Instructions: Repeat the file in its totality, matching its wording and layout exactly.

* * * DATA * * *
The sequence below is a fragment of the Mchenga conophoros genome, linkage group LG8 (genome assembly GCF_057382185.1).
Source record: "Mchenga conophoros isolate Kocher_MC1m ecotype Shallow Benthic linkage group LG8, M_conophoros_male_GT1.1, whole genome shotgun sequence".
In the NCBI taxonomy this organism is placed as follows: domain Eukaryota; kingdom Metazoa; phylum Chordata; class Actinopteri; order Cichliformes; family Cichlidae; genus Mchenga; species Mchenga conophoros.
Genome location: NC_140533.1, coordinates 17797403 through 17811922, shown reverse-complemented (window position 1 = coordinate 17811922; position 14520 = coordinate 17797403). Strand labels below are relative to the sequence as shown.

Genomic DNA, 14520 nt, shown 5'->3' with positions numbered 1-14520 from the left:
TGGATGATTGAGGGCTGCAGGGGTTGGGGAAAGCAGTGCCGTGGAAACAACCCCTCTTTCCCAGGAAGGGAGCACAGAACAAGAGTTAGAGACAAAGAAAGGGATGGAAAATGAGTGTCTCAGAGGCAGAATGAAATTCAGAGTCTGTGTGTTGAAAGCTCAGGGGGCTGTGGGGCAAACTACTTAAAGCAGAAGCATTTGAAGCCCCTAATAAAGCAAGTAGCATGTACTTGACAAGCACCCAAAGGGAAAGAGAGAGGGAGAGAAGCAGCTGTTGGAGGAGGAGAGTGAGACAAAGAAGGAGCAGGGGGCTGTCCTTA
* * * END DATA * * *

The sequence below is a fragment of the Mchenga conophoros genome, linkage group LG8 (genome assembly GCF_057382185.1).
Source record: "Mchenga conophoros isolate Kocher_MC1m ecotype Shallow Benthic linkage group LG8, M_conophoros_male_GT1.1, whole genome shotgun sequence".
In the NCBI taxonomy this organism is placed as follows: domain Eukaryota; kingdom Metazoa; phylum Chordata; class Actinopteri; order Cichliformes; family Cichlidae; genus Mchenga; species Mchenga conophoros.
Genome location: NC_140533.1, coordinates 17797403 through 17811922, shown reverse-complemented (window position 1 = coordinate 17811922; position 14520 = coordinate 17797403). Strand labels below are relative to the sequence as shown.

Genomic DNA, 14520 nt, shown 5'->3' with positions numbered 1-14520 from the left:
TGGATGATTGAGGGCTGCAGGGGTTGGGGAAAGCAGTGCCGTGGAAACAACCCCTCTTTCCCAGGAAGGGAGCACAGAACAAGAGTTAGAGACAAAGAAAGGGATGGAAAATGAGTGTCTCAGAGGCAGAATGAAATTCAGAGTCTGTGTGTTGAAAGCTCAGGGGGCTGTGGGGCAAACTACTTAAAGCAGAAGCATTTGAAGCCCCTAATAAAGCAAGTAGCATGTACTTGACAAGCACCCAAAGGGAAAGAGAGAGGGAGAGAAGCAGCTGTTGGAGGAGGAGAGTGAGACAAAGAAGGAGCAGGGGGCTGTCCTTA